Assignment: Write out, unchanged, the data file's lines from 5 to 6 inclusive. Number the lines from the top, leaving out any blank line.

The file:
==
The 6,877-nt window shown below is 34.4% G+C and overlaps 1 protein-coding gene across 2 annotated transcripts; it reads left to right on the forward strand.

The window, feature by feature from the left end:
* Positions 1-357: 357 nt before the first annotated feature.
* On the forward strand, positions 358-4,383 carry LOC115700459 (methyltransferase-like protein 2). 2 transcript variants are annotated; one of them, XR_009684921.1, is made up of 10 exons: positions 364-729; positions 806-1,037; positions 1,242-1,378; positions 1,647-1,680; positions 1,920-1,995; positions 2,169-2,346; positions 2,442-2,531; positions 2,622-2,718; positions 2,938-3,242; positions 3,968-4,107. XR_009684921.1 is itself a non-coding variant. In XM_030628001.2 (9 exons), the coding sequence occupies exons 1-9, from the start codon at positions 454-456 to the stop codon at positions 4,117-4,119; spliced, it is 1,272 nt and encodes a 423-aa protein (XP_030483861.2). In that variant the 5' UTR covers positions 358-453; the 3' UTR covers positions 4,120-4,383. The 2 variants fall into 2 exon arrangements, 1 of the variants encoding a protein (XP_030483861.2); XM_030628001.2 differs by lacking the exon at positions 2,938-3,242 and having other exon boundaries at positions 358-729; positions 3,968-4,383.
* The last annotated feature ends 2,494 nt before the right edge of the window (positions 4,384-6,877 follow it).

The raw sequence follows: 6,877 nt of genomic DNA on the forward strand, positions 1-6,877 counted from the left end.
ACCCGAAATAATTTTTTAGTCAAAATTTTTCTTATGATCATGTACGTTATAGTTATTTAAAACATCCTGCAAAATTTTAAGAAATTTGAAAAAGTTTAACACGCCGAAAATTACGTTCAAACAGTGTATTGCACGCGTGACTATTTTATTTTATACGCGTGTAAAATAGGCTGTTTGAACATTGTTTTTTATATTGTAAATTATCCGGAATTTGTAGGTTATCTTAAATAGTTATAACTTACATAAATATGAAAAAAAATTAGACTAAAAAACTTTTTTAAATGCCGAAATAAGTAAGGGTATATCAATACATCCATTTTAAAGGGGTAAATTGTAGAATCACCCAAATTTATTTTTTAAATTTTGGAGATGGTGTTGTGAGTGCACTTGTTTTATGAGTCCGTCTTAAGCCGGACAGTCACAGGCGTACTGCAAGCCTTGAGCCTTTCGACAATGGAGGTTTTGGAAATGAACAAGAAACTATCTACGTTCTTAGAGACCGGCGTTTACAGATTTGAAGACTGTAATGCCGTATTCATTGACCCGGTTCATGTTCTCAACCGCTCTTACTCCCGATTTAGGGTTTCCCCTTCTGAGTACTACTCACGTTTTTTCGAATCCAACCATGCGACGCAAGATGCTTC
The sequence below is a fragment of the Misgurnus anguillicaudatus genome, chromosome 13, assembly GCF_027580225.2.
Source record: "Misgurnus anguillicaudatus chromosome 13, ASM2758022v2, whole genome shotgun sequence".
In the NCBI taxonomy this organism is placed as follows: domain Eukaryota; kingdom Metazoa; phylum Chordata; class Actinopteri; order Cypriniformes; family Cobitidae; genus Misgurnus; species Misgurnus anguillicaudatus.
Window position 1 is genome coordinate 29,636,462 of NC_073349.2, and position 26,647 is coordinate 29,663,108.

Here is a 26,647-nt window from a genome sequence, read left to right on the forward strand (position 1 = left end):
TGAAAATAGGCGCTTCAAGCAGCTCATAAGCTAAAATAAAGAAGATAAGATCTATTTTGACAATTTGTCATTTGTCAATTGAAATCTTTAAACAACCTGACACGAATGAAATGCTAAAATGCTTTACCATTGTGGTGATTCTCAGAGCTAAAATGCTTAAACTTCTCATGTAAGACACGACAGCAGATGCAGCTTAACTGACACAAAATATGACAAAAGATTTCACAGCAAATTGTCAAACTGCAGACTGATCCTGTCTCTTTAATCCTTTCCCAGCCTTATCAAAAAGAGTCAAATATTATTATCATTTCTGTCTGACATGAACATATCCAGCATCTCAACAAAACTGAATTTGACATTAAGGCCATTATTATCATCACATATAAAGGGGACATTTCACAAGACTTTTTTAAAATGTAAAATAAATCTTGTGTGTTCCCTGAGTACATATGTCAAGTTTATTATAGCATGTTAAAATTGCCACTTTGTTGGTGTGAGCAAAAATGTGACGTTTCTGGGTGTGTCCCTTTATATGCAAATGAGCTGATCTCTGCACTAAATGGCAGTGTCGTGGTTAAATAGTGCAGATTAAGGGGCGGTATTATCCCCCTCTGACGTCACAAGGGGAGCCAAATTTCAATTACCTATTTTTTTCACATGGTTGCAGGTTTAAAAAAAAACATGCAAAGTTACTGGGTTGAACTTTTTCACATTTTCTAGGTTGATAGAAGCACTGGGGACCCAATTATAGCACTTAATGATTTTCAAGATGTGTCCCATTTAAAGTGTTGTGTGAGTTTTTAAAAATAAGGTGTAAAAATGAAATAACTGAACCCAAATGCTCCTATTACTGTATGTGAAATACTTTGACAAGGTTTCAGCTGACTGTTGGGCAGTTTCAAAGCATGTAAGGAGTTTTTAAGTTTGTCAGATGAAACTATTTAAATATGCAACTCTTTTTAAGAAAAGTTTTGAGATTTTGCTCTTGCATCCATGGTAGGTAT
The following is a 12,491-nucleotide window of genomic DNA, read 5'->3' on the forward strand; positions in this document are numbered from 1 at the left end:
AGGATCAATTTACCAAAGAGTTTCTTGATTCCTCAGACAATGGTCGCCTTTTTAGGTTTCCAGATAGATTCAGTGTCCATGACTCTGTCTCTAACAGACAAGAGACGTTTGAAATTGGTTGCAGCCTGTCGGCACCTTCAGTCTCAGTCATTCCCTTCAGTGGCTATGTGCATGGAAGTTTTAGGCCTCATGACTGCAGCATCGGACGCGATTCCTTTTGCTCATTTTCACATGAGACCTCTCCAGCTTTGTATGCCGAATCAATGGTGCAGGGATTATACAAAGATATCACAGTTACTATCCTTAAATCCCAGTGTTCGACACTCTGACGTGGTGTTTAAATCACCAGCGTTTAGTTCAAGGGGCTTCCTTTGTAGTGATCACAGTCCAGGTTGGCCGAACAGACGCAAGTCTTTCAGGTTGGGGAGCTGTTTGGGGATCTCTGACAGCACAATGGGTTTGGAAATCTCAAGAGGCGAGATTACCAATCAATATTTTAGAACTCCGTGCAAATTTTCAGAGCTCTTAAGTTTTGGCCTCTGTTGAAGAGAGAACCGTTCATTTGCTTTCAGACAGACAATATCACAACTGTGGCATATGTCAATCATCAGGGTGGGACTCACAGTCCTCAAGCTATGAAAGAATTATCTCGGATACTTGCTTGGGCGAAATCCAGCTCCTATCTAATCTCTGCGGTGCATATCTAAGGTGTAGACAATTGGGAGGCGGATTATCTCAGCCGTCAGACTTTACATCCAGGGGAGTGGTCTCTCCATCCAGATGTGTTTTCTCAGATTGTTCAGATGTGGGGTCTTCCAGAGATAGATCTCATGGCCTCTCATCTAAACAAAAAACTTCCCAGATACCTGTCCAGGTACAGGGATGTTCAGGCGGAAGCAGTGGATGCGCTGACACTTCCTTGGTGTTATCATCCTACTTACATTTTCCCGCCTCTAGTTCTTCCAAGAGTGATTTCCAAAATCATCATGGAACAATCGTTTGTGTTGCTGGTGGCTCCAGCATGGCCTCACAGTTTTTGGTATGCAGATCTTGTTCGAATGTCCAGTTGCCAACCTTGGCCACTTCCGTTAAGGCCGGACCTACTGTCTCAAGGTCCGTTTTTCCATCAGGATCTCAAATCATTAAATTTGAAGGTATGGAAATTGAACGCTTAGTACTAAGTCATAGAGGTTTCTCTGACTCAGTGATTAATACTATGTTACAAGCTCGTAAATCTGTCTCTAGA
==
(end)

* The last annotated feature ends 2,494 nt before the right edge of the window (positions 4,384-6,877 follow it).

The raw sequence follows: 6,877 nt of genomic DNA on the forward strand, positions 1-6,877 counted from the left end.